Co-existence between cheetah and farmers

Cheetah Conservation Botswana (CCB), situated among farmlands in the Ghanzi area, has been studying and working to assure a secure future for the nation’s cheetah.

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The population of wild cheetah has dropped by a staggering 90% over the last century alone. These fast but smaller predators often do not do well in protected areas like national parks, where they compete with larger predators such as lions, leopards and hyenas. Often driven out of such areas and onto nearby marginal lands or farmlands, cheetah may then face more threats from livestock farmers and poachers.

Over the last few years conflicts between farmers and predators, such as the cheetah, seem to be decreasing in Botswana thanks to efforts of organisations like Cheetah Conservation Botswana. However the animals’ habitat continues to shrink due to human activity and more solutions are needed. “Today, only 10 to 12 000 of the 100 000 cheetah which were estimated to roam throughout Africa remain and now live in isolated populations scattered throughout the continent”, says Rick McKenna, CCB’s Ghanzi camp and Research coordinator.

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“Approximately 3 000 of those reside in Namibia and 2 000 in Botswana. So what happens in Botswana is extraordinarily important for the future of these cats”, he adds. The rest are scattered throughout Southern and Eastern Africa, mostly in Kenya, Tanzania and Ethiopia, and a few can be found in in the northern parts of the continent. Although 100 years ago, their range continued into the Arabian peninsula and as far as India, today, the only place outside Africa where wild cheetahs are documented is in Iran, where fewer than 100 individuals are thought to remain.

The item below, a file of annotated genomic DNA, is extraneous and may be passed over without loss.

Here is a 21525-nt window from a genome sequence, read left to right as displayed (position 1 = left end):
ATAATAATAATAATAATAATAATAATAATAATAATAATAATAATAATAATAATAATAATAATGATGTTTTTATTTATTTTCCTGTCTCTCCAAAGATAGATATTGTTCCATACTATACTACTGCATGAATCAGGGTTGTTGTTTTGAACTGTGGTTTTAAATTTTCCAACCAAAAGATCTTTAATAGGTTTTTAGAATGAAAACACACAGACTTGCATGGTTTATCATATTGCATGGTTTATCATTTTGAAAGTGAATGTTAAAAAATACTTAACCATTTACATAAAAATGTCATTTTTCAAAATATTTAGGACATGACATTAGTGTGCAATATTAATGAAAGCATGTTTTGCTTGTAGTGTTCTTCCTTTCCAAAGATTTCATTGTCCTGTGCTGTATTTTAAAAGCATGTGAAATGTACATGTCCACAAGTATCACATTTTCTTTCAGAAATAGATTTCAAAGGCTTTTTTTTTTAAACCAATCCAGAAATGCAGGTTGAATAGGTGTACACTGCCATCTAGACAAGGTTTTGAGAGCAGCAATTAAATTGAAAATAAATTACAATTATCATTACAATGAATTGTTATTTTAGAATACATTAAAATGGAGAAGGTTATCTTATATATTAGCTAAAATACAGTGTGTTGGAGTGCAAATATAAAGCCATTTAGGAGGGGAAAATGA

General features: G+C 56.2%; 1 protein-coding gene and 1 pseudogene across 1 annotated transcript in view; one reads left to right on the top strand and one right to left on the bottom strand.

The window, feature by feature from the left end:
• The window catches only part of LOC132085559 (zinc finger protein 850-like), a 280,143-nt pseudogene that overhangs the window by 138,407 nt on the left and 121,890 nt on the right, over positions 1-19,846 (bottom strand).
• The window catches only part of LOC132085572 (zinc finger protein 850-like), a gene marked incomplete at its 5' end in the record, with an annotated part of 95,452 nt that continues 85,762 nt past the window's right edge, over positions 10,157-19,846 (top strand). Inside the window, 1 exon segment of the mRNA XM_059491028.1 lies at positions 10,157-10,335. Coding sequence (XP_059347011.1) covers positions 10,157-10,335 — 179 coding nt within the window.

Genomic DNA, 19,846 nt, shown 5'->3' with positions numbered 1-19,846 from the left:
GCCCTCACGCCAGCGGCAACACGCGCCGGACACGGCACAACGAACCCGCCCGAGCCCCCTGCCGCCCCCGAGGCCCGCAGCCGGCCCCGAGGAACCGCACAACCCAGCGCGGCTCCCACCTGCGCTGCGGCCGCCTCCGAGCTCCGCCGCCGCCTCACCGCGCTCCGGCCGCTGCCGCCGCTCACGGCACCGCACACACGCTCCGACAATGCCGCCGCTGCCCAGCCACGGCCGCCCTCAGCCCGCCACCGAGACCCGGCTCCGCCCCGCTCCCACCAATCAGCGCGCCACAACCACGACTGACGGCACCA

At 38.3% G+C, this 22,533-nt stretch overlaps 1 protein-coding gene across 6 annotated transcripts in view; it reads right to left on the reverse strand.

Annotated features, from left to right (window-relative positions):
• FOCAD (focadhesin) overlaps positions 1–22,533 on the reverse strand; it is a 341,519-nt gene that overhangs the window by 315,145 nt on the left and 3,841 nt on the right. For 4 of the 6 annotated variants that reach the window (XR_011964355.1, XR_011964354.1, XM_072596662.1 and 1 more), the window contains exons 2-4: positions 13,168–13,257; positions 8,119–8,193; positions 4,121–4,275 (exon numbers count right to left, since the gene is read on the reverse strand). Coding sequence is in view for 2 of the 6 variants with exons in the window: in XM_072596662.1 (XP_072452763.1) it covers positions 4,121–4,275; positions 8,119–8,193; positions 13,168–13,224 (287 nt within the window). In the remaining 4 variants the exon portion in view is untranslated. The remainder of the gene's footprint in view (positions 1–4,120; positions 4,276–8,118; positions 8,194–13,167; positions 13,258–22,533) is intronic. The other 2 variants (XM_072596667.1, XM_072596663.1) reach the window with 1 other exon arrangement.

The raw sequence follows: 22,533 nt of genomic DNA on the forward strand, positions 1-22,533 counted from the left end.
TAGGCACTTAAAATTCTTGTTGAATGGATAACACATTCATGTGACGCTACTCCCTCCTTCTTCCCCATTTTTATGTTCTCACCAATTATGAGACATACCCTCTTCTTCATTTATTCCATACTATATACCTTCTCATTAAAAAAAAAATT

Cheetah Conservation Botswana has been trying to combat conflict issues between predators and the community by combining community outreach supported with education and research. CCB thus helps assist farmers identify which predators are causing problems on their farms by implementing predator-friendly and cost-effective management tools to help protect livestock from predation. In fact, some farmers believe that every cheetah or other predator is a livestock killer. But research has found that most problem animals are physically restricted in some ways (crippled or injured) or are old and can’t hunt properly. Sometimes the calves are left alone or injured livestock remain behind the herd, which can also attract the attention of predators.

“So we try to teach farmers to keep those kinds of animals safe, by kraaling it at night, for example, and we try to promote better herd health”, Jane Horgan, one of CCB’s research officers, says. “The use of the dogs is also incredibly efficient. A recent survey we conducted with CCB found that 84% of farmers using dogs had a reduction in the amount of livestock they were loosing to predators. Farmers that were loosing 20 to 40 livestock a year to predators are now loosing none or maybe one or two. The average saving for farmers was about US$2 000 a year”.

While guard dogs are quite popular with small stock farmers, their ability to guard cattle is not widely known or tested in Botswana. “So we’re currently trying to test the dogs with cattle at the moment to try and see how we can move forward with that because, obviously, cattle farming is a very big industry”, she adds.